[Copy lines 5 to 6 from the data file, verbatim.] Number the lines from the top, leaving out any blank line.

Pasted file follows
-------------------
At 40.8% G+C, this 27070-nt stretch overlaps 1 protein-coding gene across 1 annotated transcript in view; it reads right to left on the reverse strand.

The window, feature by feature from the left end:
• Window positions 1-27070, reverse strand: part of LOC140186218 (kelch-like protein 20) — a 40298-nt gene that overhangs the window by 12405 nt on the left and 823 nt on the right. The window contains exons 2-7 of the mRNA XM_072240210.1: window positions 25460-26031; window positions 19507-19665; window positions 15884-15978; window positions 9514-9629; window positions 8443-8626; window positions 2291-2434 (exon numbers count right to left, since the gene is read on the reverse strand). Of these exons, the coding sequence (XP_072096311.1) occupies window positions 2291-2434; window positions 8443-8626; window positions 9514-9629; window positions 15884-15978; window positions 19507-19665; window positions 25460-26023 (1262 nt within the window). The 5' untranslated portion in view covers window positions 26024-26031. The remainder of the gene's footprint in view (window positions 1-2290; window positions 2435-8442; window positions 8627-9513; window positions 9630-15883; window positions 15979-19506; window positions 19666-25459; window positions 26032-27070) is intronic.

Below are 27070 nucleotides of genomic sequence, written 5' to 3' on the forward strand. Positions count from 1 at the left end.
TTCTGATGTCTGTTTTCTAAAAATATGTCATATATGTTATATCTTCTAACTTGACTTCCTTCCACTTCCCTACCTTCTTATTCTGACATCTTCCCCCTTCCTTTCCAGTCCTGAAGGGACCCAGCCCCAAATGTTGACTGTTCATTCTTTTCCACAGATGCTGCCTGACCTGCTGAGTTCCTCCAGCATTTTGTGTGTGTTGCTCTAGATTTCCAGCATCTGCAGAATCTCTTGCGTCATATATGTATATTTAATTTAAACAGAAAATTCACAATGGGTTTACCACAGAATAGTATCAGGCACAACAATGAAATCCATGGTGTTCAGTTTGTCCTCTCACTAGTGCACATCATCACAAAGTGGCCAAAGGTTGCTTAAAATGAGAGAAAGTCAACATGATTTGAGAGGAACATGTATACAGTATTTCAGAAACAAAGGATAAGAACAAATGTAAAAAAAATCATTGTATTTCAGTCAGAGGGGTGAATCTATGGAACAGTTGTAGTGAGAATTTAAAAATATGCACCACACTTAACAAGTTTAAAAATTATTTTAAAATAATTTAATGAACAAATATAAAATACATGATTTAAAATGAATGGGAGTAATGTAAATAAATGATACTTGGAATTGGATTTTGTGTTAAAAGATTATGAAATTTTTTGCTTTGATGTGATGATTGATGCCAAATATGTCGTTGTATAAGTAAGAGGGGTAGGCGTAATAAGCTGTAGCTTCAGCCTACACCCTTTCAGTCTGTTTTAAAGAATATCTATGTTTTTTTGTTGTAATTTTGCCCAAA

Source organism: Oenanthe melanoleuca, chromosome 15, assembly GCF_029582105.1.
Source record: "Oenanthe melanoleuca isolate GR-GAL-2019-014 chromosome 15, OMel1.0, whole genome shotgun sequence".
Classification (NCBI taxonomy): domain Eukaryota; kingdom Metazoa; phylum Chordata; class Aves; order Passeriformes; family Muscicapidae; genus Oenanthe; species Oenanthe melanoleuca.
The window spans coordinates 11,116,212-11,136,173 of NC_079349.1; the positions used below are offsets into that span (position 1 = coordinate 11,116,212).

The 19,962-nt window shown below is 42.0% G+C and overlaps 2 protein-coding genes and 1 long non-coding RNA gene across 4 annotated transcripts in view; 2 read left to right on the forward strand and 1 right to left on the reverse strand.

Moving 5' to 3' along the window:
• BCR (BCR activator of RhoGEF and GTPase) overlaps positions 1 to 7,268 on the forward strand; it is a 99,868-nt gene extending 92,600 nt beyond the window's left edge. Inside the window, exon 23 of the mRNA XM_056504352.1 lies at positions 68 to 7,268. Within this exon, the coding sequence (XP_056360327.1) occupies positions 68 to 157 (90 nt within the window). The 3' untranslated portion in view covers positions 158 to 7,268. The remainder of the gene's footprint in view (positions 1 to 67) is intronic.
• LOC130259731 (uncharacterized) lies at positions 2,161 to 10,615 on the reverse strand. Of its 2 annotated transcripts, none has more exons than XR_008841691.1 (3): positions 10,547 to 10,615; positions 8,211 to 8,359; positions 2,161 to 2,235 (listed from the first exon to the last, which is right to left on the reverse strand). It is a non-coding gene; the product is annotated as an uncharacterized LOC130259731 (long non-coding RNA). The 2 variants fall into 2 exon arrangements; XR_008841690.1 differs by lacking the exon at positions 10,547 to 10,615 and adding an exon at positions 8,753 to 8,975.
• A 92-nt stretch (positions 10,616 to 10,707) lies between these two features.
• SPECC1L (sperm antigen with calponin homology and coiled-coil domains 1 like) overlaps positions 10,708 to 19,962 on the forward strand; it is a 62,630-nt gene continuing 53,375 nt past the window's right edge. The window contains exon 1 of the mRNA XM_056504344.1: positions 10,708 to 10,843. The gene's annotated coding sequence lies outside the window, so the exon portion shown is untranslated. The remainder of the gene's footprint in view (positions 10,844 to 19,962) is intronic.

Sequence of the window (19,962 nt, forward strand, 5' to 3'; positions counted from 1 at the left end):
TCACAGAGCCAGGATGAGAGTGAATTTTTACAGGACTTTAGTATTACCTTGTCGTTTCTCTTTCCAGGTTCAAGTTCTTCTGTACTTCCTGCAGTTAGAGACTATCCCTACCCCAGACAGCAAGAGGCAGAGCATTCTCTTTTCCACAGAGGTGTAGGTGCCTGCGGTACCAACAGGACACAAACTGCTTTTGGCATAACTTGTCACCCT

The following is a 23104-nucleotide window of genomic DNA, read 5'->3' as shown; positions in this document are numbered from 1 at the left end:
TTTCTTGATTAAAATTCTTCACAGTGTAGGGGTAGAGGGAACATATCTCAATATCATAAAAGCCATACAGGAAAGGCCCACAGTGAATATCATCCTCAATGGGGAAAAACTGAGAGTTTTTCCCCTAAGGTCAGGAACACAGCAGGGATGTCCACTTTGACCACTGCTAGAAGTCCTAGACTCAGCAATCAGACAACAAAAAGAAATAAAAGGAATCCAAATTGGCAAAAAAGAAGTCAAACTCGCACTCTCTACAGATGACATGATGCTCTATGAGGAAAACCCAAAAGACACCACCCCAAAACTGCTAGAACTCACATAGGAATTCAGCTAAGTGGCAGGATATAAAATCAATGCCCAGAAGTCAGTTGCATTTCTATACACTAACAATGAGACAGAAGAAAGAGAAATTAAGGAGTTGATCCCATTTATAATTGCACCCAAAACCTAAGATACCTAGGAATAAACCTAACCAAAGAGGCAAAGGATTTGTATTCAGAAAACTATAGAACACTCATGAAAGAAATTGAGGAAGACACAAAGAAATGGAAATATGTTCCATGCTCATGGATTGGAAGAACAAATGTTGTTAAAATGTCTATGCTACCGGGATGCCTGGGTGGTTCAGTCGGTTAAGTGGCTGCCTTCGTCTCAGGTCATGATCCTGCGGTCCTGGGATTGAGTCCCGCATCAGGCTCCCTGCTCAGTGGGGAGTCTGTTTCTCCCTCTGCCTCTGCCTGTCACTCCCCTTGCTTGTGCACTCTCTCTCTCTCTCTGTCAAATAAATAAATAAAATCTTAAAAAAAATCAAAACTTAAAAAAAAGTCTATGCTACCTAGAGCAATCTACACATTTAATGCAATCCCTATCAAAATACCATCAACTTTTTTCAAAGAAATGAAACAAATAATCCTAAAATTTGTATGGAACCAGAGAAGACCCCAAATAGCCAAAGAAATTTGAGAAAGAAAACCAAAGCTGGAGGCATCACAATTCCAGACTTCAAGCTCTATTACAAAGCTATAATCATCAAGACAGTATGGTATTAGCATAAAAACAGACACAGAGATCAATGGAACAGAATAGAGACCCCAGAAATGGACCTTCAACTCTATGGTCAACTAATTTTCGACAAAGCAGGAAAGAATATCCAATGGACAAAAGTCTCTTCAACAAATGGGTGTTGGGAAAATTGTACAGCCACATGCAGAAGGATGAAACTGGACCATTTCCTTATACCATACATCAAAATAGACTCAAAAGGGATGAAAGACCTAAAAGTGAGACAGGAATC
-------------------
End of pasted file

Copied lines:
TTCTGATGTCTGTTTTCTAAAAATATGTCATATATGTTATATCTTCTAACTTGACTTCCTTCCACTTCCCTACCTTCTTATTCTGACATCTTCCCCCTTCCTTTCCAGTCCTGAAGGGACCCAGCCCCAAATGTTGACTGTTCATTCTTTTCCACAGATGCTGCCTGACCTGCTGAGTTCCTCCAGCATTTTGTGTGTGTTGCTCTAGATTTCCAGCATCTGCAGAATCTCTTGCGTCATATATGTATATTTAATTTAAACAGAAAATTCACAATGGGTTTACCACAGAATAGTATCAGGCACAACAATGAAATCCATGGTGTTCAGTTTGTCCTCTCACTAGTGCACATCATCACAAAGTGGCCAAAGGTTGCTTAAAATGAGAGAAAGTCAACATGATTTGAGAGGAACATGTATACAGTATTTCAGAAACAAAGGATAAGAACAAATGTAAAAAAAATCATTGTATTTCAGTCAGAGGGGTGAATCTATGGAACAGTTGTAGTGAGAATTTAAAAATATGCACCACACTTAACAAGTTTAAAAATTATTTTAAAATAATTTAATGAACAAATATAAAATACATGATTTAAAATGAATGGGAGTAATGTAAATAAATGATACTTGGAATTGGATTTTGTGTTAAAAGATTATGAAATTTTTTGCTTTGATGTGATGATTGATGCCAAATATGTCGTTGTATAAGTAAGAGGGGTAGGCGTAATAAGCTGTAGCTTCAGCCTACACCCTTTCAGTCTGTTTTAAAGAATATCTATGTTTTTTTGTTGTAATTTTGCCCAAA

Source organism: Oenanthe melanoleuca, chromosome 15, assembly GCF_029582105.1.